PARLIAMENT BUILDINGS AT OTTAWA BURNED.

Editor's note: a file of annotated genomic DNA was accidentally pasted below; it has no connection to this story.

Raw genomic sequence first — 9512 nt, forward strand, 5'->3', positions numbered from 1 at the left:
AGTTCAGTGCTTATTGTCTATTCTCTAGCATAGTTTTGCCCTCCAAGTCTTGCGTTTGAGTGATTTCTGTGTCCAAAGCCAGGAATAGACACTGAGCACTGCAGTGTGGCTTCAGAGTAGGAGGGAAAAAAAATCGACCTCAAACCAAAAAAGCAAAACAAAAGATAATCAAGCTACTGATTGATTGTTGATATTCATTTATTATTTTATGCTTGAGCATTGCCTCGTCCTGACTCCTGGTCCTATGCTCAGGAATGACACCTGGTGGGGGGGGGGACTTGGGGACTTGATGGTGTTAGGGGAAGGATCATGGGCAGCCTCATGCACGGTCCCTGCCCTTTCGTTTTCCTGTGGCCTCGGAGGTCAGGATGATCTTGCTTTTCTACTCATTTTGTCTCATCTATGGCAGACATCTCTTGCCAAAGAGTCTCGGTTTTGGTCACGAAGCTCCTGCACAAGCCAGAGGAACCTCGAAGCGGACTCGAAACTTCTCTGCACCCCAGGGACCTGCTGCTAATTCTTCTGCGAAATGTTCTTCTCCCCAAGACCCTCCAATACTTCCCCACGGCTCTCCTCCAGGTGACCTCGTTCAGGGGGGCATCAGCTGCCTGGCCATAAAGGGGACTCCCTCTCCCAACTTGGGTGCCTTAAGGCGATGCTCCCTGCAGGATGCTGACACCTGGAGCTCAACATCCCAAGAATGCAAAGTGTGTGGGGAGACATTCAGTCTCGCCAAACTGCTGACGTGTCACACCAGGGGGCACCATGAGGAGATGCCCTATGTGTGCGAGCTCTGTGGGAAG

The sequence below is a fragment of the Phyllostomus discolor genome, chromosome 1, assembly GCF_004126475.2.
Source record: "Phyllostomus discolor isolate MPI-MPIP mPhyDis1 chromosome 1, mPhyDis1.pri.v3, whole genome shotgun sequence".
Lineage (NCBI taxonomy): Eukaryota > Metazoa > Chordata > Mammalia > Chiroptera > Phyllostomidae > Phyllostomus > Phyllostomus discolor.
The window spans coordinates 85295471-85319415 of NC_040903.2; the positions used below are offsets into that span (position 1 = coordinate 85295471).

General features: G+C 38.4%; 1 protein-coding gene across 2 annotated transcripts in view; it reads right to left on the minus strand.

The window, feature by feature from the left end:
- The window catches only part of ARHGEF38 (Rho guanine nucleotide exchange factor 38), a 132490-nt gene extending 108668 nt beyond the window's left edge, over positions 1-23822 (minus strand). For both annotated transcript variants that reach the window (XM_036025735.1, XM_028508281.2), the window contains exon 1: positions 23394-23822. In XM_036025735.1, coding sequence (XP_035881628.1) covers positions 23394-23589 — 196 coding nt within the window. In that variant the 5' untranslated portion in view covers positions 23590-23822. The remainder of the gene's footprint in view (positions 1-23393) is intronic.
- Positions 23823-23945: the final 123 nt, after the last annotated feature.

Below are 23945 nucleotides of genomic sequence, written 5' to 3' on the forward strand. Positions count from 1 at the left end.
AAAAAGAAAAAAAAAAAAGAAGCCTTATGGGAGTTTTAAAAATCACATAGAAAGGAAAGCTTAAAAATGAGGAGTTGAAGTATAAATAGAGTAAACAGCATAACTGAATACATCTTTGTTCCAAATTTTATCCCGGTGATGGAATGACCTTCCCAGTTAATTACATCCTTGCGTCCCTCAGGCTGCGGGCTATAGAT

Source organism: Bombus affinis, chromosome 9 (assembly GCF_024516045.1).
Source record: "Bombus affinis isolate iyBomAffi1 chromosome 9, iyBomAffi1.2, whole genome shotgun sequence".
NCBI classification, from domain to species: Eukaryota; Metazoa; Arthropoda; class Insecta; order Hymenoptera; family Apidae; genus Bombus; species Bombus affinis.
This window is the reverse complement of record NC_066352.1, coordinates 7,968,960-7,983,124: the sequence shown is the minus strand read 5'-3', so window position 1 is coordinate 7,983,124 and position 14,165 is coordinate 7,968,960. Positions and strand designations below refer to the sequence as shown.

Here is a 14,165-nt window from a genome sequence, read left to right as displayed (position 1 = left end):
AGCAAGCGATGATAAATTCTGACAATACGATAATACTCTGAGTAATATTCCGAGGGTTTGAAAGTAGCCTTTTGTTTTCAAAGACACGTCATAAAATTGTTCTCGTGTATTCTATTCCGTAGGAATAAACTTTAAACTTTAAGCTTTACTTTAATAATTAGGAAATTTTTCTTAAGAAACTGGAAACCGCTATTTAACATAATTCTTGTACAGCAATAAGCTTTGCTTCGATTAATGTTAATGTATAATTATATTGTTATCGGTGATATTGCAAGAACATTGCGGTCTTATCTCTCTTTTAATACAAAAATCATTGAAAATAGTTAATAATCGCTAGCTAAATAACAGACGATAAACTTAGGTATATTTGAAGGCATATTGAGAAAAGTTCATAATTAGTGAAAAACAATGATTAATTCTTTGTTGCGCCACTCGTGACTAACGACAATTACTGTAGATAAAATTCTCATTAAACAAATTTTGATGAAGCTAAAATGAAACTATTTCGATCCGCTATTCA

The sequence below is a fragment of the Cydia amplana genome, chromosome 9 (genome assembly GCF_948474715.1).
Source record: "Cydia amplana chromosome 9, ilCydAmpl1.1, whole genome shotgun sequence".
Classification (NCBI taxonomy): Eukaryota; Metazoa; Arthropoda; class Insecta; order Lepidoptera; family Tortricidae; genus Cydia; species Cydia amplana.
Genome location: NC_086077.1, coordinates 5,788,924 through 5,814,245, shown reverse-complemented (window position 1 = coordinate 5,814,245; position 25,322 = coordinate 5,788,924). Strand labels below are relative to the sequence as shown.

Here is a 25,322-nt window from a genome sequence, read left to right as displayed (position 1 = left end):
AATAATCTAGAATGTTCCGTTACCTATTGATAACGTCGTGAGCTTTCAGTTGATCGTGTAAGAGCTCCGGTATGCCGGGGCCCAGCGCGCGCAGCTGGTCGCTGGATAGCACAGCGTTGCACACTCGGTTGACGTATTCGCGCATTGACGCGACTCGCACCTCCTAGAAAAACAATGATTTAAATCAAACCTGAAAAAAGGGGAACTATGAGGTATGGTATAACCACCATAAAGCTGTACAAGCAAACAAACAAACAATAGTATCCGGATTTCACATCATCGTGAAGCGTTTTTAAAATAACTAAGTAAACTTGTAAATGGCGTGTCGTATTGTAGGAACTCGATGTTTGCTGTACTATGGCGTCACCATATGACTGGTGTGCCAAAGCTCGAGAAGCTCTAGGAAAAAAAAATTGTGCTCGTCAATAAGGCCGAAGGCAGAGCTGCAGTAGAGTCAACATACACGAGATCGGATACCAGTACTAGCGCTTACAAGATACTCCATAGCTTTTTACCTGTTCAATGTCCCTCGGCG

The carelessness of one of the clerks smoking in one of the offices in the western departmental block of the Parliament buildings at Ottawa, Ont., the capital of the Dominion of Canada, caused a serious fire, which at one time threatened the destruction of the whole of the magnificent pile of buildings. The clerks in the room of origin at first tried to stamp the fire out instead of at once sending for the fire department. When that arrived, the firemen found every hydrant in the Parliament grounds frozen, while the pressure of the hydrants inside the building proved to be very poor, owing to the high elevation on which the building stands. The entire fire brigade was called to the scene, as well as the Chaudiere lumber engine, and the Hull department, but. despite all all efforts, it was impossible to check the progress of the fire. The upper portion of the building was of wood, which made it an easy prey to the flames, and they gradually worked around to the southwest corner, then swung round to the south facade,and licked their way along the roof eastward. Turning the corner, they proceeded northerly along the entire length of the wing Ironting on Parliament square, consuming t’ne tower over the main door and all the offices of the mounted police department. The lire continued until there was nothing more to burn, and the next morning all that remained of the fourth story of the western departmental block was charred chimneys and roofless walls. The main offices on the second and third floors are untouched by fire, but are badly damaged by water. A detachment of the Montreal fire brigade arrived at five o’clock the following morning, twelve hours after ihe fire had broken out. They brought an engine with themjbut, as the couplings of their hose were not identical with those in use at Ottawa, only the services of the men could be employed. The lire kept breaking out several tin es after it was thought to be extinguished, and it was not till nearly thirty houses had elapsed that Chief Young and his men, who had been continuously on duty all the time,could retire. They had to fight the fire under terrible odds. The water pressure was insufficient; the hydrants were frozen solid; there was a lack of hose;the ladders of the extension ladder were too short; the hose could not be dragged up the narrow winding stairsways; one engine broke down, and the department staff had no no water. ‘The city council of Ottawa and the Canadian government are severely blamed for the lack of fire protectic n, and considering that the Parliament buildings form in many parts—especially in the library—a series of firetraps, the wonder is the destruction was not greater. The value of the roof destroyed was onl §100.000; but to replace it with a counterpart of the upper portion of the adjoining wing will cost $250,000